In this study, we have shown that the distribution of feces of red and Tibetan foxes overlapped at a scale of 400 m (i.e. twice the length of the 200 m line transect used in this study), which is less than the average home range size for either species. Although it is known that the geographical distributions of Tibetan and red fox overlap at a broad scale throughout China (Schalier and Ginsberg 2004, Clark et al. 2008, Wozencraft 2008), our results provide evidence that the two species occur sympatrically even at a fine scale. Indeed, we found that these two species apparently share the same defecating places within their home ranges in the same year. These shared defecating places may be a by-product of the foraging or scavenging behavior of red foxes because red foxes are known to defecate on food remnants (Henry 1977), around the carcasses of large mammals (Macdonald 1985) and where prey are abundant (Monclús et al. 2009). Previous studies have shown that the Tibetan fox is a specialist predator on small mammals, and especially pikas (Schalier 1998, Liu et al. 2010). Nevertheless, the abundance of pikas (based on a count of new burrows) did not differ significantly among site types, though burrows were most numerous at sites where we found feces of both species together. The plateau pika Ochotona curzoniae is the dominant small mammalian herbivore on the Tibetan plateau and is regarded as a keystone species in the ecosystem (Smith and Foggin 1999). Additionally to the red fox (Schalier 1998) several other carnivores, including the steppe polecat Mustera eversmanni, the weasel Mustera altaica, M. eversmanni, and Pallas' cat Otocolobus manui also rely hevily on pika (Smith et al. 1990, Schalier 1998, Smith and Foggin 1999). Our finding that there was likely a relatively high abundance of pikas in areas where both foxes were present suggests that the Tibetan and red fox are able to share foraging areas without excluding each other.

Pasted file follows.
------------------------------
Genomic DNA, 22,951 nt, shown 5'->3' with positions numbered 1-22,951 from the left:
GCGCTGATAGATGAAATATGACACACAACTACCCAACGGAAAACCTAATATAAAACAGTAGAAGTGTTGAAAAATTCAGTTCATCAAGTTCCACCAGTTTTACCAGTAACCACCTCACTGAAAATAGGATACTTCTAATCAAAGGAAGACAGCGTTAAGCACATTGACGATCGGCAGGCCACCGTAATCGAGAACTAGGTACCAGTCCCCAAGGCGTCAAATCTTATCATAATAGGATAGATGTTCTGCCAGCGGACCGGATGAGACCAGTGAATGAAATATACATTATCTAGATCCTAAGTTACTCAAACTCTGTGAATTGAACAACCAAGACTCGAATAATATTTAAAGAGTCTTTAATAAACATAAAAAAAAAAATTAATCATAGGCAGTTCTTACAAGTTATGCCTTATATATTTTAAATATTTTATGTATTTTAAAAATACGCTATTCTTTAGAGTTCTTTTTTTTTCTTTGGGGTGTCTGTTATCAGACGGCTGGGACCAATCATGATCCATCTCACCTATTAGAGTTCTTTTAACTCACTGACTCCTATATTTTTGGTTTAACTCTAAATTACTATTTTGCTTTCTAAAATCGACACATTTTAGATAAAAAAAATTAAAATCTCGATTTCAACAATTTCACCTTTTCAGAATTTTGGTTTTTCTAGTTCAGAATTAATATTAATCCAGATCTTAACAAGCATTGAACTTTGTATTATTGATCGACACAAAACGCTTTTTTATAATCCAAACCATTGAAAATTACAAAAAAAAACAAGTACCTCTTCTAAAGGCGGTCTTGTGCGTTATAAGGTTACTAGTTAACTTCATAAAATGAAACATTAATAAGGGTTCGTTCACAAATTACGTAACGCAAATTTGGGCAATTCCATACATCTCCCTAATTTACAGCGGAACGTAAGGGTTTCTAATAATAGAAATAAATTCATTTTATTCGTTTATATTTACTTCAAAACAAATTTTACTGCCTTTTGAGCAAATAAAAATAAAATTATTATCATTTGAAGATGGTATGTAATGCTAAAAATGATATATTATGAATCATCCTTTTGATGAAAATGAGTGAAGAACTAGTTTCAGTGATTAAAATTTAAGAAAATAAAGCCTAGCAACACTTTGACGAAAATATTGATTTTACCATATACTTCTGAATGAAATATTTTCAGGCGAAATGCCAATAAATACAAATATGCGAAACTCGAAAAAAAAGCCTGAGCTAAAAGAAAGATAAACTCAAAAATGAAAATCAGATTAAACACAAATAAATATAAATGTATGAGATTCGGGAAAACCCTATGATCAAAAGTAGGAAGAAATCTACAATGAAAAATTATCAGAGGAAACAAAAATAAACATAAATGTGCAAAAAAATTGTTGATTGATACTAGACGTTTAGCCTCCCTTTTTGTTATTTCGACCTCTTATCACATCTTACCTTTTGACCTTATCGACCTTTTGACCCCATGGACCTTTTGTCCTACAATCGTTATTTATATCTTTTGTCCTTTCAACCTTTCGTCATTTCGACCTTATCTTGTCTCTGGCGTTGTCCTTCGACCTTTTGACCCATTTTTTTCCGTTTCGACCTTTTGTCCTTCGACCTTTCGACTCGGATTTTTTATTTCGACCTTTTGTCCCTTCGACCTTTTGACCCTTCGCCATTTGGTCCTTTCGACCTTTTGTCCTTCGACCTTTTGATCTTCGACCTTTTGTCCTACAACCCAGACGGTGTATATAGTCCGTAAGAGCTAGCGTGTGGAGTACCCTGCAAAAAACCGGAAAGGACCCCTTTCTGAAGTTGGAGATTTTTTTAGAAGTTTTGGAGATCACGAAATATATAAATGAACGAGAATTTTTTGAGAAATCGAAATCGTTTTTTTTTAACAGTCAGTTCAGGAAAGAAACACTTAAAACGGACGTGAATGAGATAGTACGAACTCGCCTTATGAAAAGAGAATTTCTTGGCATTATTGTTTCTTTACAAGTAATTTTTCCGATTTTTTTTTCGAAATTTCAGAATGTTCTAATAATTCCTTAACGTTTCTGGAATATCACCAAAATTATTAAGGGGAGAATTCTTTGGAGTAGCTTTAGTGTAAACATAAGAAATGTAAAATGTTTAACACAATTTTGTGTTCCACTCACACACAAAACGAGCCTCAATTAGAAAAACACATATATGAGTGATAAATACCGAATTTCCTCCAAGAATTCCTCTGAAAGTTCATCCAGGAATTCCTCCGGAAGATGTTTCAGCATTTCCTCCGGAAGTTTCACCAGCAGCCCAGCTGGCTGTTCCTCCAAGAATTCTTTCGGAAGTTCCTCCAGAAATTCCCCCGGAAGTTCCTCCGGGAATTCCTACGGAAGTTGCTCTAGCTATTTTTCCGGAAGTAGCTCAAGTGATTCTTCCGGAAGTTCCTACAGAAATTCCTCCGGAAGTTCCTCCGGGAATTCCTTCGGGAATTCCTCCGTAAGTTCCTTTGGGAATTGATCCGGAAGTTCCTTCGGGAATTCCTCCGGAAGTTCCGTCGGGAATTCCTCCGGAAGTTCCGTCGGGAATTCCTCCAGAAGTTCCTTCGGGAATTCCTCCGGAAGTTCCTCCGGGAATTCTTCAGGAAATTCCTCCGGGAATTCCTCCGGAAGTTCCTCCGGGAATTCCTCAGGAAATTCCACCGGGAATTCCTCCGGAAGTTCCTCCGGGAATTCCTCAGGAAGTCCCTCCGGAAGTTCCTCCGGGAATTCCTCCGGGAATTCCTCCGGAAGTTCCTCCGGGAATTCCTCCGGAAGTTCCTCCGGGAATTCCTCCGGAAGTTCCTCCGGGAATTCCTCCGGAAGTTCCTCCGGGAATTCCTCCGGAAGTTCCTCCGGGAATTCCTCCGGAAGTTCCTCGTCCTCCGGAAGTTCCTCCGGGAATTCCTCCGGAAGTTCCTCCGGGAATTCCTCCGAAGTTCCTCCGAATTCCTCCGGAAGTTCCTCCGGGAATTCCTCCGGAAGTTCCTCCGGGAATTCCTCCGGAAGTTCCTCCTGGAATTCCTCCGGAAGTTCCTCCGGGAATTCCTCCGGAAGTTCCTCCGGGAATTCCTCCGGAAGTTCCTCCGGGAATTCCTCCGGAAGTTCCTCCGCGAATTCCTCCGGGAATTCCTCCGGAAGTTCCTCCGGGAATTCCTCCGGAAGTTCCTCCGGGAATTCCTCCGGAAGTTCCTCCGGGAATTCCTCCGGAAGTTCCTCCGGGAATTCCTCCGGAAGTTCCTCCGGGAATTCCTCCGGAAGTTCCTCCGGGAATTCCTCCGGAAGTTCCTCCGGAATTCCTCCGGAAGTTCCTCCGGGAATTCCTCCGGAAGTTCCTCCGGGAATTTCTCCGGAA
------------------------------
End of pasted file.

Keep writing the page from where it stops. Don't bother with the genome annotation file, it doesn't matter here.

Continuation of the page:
Nevertheless, the distributions of the Tibetan and the red fox showed some dissimilarities that are likely to be correlated with geoenvironmental differences that occur on a larger regional scale. We found red fox feces predominately in low altitude areas in the eastern portion of our study area and Tibetan fox feces in the higher altitude western areas, which suggests key differences in habitat preferences between these two species. Fecal collections over a much larger area will be required to more fully understand the relationship between altitude and the density of each fox species.
Our results showed that while the food items comsumed by the two species did not differ significantly, the dietary overlap between them was low (in terms of %P). We found that Tibetan foxes ate more small mammals and fewer orthopteran insects than did red foxes, and showed a more restricted dietary breadth. These results support those of previous feeding studies (Zheng 1985, Schalier 1998, Liu et al. 2010). For example, previous studies have shown that while the diet of the red fox in China and Mongolia varies among regions, small mammals constitute their principal food items, with Coleopteran and Orthopteran insects also an important resource (Schalier 1998, Lin et al. 2010, Murdoch et al. 2010). Interestingly, we found that the proportions of each food item consumed by red foxes changed among years. This also supports previous work showing that that the diet of red foxes varies both seasonally and regionally (Schalier 1998, Lin et al. 2010, Murdoch et al. 2010, Xuanlong et al. 2010).